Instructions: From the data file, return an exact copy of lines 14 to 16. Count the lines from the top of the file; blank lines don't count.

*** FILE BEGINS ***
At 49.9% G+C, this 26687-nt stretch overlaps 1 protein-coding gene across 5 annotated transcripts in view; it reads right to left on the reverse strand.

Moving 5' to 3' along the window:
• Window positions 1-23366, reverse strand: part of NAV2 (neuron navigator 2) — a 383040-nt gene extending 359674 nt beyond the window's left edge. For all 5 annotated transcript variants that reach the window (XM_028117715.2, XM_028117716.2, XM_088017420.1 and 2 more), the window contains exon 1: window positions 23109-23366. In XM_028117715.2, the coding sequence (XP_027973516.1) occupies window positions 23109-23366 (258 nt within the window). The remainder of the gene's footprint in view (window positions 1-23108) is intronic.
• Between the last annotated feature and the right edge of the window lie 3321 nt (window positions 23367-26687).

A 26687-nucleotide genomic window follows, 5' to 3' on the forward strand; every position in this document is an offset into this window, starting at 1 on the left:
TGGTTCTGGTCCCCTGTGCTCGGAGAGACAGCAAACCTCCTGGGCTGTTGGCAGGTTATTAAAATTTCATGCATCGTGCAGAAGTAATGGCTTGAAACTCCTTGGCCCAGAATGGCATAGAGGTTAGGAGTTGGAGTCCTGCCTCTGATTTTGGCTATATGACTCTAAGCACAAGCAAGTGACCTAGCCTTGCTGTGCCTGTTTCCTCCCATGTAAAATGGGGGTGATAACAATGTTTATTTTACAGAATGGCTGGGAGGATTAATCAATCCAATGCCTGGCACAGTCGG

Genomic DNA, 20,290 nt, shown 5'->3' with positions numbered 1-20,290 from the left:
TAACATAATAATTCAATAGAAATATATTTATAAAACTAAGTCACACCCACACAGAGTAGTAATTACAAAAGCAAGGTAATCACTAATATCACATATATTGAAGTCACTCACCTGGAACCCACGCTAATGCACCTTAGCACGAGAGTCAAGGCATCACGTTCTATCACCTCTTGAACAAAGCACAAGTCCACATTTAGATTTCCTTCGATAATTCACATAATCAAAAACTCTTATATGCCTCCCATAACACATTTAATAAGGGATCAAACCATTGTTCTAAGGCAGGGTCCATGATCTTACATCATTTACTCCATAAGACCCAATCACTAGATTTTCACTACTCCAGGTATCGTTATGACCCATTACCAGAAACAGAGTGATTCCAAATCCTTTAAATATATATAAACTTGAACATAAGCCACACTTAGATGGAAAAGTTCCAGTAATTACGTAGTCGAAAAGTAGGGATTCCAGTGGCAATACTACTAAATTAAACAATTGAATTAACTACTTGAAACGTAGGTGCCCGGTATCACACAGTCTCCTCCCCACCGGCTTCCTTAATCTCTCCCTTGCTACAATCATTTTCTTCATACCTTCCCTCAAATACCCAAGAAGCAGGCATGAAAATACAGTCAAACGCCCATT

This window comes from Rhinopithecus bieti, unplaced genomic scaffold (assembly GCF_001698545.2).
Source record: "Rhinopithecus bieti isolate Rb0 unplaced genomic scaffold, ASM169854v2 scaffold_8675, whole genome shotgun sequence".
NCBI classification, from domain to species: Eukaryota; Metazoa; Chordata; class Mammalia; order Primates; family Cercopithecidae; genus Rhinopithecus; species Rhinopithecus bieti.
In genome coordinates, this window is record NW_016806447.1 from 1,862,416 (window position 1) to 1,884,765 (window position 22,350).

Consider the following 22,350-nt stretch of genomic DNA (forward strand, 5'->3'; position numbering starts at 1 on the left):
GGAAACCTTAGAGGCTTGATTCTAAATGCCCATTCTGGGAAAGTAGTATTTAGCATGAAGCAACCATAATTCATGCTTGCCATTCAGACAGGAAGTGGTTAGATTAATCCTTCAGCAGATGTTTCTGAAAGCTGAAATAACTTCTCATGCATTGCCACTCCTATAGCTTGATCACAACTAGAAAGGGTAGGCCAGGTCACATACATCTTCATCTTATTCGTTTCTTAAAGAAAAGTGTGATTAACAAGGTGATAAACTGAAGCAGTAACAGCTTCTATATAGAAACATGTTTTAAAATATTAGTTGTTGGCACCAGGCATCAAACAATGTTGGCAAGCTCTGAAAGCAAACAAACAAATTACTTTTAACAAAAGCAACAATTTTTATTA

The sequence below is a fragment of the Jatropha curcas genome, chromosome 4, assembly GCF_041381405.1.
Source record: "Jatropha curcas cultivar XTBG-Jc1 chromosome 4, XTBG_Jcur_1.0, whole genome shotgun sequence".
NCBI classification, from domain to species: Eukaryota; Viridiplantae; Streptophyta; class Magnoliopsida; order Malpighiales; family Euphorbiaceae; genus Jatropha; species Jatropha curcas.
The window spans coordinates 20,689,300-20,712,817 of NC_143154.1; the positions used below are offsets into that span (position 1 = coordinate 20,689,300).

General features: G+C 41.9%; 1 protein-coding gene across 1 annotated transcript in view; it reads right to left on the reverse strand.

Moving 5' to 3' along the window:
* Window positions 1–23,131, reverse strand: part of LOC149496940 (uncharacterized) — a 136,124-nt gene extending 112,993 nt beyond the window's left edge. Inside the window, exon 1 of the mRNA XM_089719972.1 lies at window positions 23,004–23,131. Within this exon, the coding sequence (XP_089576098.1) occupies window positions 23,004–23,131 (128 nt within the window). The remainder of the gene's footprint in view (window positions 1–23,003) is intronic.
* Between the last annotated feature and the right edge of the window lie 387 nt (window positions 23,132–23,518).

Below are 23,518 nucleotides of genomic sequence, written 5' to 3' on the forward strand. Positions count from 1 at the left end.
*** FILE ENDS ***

GGAAACCTTAGAGGCTTGATTCTAAATGCCCATTCTGGGAAAGTAGTATTTAGCATGAAGCAACCATAATTCATGCTTGCCATTCAGACAGGAAGTGGTTAGATTAATCCTTCAGCAGATGTTTCTGAAAGCTGAAATAACTTCTCATGCATTGCCACTCCTATAGCTTGATCACAACTAGAAAGGGTAGGCCAGGTCACATACATCTTCATCTTATTCGTTTCTTAAAGAAAAGTGTGATTAACAAGGTGATAAACTGAAGCAGTAACAGCTTCTATATAGAAACATGTTTTAAAATATTAGTTGTTGGCACCAGGCATCAAACAATGTTGGCAAGCTCTGAAAGCAAACAAACAAATTACTTTTAACAAAAGCAACAATTTTTATTA

The sequence below is a fragment of the Jatropha curcas genome, chromosome 4, assembly GCF_041381405.1.
Source record: "Jatropha curcas cultivar XTBG-Jc1 chromosome 4, XTBG_Jcur_1.0, whole genome shotgun sequence".